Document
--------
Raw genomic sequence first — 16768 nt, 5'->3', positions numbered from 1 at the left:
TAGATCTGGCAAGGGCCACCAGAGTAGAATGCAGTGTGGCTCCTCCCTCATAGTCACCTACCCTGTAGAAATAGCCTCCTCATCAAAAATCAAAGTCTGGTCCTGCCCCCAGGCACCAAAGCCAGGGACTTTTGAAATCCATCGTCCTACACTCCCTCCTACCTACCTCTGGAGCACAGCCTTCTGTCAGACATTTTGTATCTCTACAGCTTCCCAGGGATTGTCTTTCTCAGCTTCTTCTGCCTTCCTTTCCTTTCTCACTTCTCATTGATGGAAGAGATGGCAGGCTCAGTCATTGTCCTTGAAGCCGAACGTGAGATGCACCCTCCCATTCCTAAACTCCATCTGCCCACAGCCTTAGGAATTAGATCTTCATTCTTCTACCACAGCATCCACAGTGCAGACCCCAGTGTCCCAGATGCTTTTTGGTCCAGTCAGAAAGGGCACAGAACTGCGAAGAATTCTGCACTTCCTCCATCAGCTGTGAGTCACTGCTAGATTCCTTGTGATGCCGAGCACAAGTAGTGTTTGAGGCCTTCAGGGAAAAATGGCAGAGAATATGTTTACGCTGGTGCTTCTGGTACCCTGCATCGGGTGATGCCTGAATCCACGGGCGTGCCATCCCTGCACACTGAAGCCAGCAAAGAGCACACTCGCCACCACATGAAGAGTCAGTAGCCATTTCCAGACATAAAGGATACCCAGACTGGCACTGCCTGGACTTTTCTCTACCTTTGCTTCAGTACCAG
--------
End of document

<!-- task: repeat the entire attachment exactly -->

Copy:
Raw genomic sequence first — 16768 nt, 5'->3', positions numbered from 1 at the left:
TAGATCTGGCAAGGGCCACCAGAGTAGAATGCAGTGTGGCTCCTCCCTCATAGTCACCTACCCTGTAGAAATAGCCTCCTCATCAAAAATCAAAGTCTGGTCCTGCCCCCAGGCACCAAAGCCAGGGACTTTTGAAATCCATCGTCCTACACTCCCTCCTACCTACCTCTGGAGCACAGCCTTCTGTCAGACATTTTGTATCTCTACAGCTTCCCAGGGATTGTCTTTCTCAGCTTCTTCTGCCTTCCTTTCCTTTCTCACTTCTCATTGATGGAAGAGATGGCAGGCTCAGTCATTGTCCTTGAAGCCGAACGTGAGATGCACCCTCCCATTCCTAAACTCCATCTGCCCACAGCCTTAGGAATTAGATCTTCATTCTTCTACCACAGCATCCACAGTGCAGACCCCAGTGTCCCAGATGCTTTTTGGTCCAGTCAGAAAGGGCACAGAACTGCGAAGAATTCTGCACTTCCTCCATCAGCTGTGAGTCACTGCTAGATTCCTTGTGATGCCGAGCACAAGTAGTGTTTGAGGCCTTCAGGGAAAAATGGCAGAGAATATGTTTACGCTGGTGCTTCTGGTACCCTGCATCGGGTGATGCCTGAATCCACGGGCGTGCCATCCCTGCACACTGAAGCCAGCAAAGAGCACACTCGCCACCACATGAAGAGTCAGTAGCCATTTCCAGACATAAAGGATACCCAGACTGGCACTGCCTGGACTTTTCTCTACCTTTGCTTCAGTACCAG